Posey's lawyer says NCAA ignored docs

October, 9, 2011
10/09/11
6:30
PM ET
The lawyer for Ohio State wide receiver DeVier Posey says the NCAA ignored documentation that shows Posey performed the work for which he was paid by a former booster.

Attorney Larry James provided documentation to the Associated Press and other media outlets that he believes shows Posey didn't violate NCAA rules for receiving pay for work he didn't perform. The NCAA on Friday suspended Posey five games after concluding the Buckeyes senior was overpaid by 48.5 hours and $727.50.

Some notes from the AP story:
  • James produced detailed records of work hours for each of the players involved, at one point correlating Posey's phone records with his work record, saying they showed that Posey was indeed on the job site and not collecting money without even appearing for work as alleged by the NCAA.
  • Posey told the NCAA he worked alongside union laborers. James said that was why there was such a disparity in his pay compared to the other players. The NCAA concluded that Posey worked only 21.5 hours at a rate of $15 an hour, and therefore was paid for 48.5 hours of work that was not performed.

James told Ohio State's student newspaper, The Lantern, that the NCAA didn't consider the records and documents he sent, only the evidence provided by the university. You can see some of the documents James provided here and here.
In an Oct. 5 letter from Crabbe, Browne & James to the NCAA reinstatement staff, James said the athletes "did not know the precise method by which their wages were being calculated" and that Posey "had no reason to believe that his wages may have been miscalculated or that he may have been overpaid." ...

"These statements are patently false," NCAA spokeswoman Stacey Osburn told The Lantern in an email. "To ensure a fair process for the involved student-athlete, each reinstatement decision is determined based on its own merits. The staff carefully reviews all information that the university puts forward during the reinstatement process. Posey's withholding condition is based on his own actions and responsibility for the violation."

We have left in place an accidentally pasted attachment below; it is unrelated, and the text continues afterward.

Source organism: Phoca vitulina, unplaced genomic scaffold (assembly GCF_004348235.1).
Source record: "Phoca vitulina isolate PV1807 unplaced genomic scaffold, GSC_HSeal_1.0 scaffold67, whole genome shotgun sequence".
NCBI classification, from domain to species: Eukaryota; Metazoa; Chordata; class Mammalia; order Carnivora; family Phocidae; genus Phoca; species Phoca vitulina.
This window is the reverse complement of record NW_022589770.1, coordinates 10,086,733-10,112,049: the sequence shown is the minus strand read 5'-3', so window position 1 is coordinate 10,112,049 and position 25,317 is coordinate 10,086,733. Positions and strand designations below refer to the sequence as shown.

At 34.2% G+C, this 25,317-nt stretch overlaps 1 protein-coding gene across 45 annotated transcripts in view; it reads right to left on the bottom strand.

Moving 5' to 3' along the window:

There's not much James can do at this point, as the NCAA already has ruled on Posey and the other Ohio State players who worked for the former booster. But it does shed some light into the investigative process.


James produced detailed records of work hours for each of the players involved, at one point correlating Posey's phone records with his work record, saying they showed that Posey was indeed on the job site and not collecting money without even appearing for work as alleged by the NCAA.
  • Posey told the NCAA he worked alongside union laborers. James said that was why there was such a disparity in his pay compared to the other players. The NCAA concluded that Posey worked only 21.5 hours at a rate of $15 an hour, and therefore was paid for 48.5 hours of work that was not performed
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